Sunday, March 9, 2014

- Rain chain (revised)

Note: This post was moved to a new URL on August 26, 2015
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I fell in love with a copper rain chain that I saw at an ceramic artist's house, but the price was too dear.  So I started looking at all the silverplate flatware we've inherited over the years and decided to repurpose it (after checking to be sure I wasn't ruining something valuable).  The end result has been more decorative than functional, but then again, it doesn't rain all that much in our neck of the Texas Hill Country.

Addendum (March 9, 2014)
With apologies for not responding sooner, here's how the rain chain was made. After doing some Googling for ideas on how to bend silver, I used pliers while holding the silverware in chamois cloth in order to twist the fork tines into interesting shapes ... it would have been much easier with sterling silver, but there's no way I would use sterling for this project.

Then I bent the handles of the forks and spoons, once again using heavy pliers for leverage and the chamois to protect the silver (I wore gloves, too) ... this definitely took some experimenting to figure out the ideal flex points and I broke several pieces. Once I had a pile of bent forks and spoons, I played around with how best to arrange them before putting the whole thing together.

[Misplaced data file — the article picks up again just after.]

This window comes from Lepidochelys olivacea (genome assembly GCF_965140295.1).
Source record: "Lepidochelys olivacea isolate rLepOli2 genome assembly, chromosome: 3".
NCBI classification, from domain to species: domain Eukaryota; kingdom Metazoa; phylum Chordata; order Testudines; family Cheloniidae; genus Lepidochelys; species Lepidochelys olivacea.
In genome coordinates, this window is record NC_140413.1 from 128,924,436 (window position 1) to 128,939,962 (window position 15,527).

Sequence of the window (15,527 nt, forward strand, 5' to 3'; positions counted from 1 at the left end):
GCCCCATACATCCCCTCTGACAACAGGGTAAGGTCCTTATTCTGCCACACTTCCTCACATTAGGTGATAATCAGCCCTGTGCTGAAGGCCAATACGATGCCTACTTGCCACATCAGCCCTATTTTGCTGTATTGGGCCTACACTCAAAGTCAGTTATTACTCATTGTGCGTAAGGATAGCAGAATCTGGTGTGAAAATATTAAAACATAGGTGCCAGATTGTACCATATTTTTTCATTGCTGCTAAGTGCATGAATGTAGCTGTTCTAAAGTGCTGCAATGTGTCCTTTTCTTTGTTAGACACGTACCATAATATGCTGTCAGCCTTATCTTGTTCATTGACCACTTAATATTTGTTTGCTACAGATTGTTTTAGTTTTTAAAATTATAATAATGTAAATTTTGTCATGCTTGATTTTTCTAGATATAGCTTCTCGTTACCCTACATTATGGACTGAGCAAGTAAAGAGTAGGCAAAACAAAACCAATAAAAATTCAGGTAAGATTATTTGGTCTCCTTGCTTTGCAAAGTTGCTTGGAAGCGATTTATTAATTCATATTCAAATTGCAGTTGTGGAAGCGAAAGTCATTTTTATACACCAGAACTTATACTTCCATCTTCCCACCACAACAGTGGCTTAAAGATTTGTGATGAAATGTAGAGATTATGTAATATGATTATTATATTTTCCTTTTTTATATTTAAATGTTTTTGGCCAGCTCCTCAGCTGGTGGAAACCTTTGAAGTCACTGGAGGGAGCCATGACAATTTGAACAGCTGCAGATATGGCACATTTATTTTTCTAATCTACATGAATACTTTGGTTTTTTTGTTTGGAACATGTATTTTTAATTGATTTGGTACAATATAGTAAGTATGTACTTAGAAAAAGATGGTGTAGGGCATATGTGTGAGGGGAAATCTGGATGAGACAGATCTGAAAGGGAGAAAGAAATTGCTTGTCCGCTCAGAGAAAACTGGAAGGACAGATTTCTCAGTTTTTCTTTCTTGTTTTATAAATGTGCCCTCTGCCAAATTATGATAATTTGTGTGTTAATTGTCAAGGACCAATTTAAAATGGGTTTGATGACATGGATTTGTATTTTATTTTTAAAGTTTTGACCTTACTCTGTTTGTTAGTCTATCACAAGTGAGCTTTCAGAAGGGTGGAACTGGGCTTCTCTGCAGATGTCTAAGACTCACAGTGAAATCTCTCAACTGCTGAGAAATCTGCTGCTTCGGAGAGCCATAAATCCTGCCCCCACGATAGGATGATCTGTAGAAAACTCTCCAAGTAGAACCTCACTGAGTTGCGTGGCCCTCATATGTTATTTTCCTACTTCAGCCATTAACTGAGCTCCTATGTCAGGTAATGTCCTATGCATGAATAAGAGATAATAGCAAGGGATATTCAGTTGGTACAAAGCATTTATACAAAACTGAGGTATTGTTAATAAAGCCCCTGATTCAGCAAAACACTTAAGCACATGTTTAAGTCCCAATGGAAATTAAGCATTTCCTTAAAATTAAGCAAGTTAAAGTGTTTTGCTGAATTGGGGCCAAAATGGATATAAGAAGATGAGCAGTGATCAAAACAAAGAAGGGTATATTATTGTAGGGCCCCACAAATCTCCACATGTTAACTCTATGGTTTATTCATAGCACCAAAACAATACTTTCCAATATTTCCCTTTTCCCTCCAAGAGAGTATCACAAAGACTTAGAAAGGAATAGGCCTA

The top of the rain chain is a copper funnel I found at our local antique store (By the Bridge in Wimberley, Texas). I punched a couple of holes in the funnel with a hammer and nail, then ran a crab pick through the holes (with fond memories blue crab picking on the Eastern Seaboard). The first piece of silverware hooked over the crab pick. After that it was a simple matter of hanging one piece of silverware after the other. Gravity is the only thing holding the chain together and except for the bottom piece or two it has yet to come apart, even on the windiest days.





I'm not a metal-smith and had never done a project like this before (or since), so there may be other/better/safer ways of doing it. If you like what you see, I encourage you to experiment, carefully. Please note that the chain has since weathered to the color of dark copper pennies ... there's no practical way to keep it silvery that I can think of. However, since I'm very much into natural patinas, it suits me.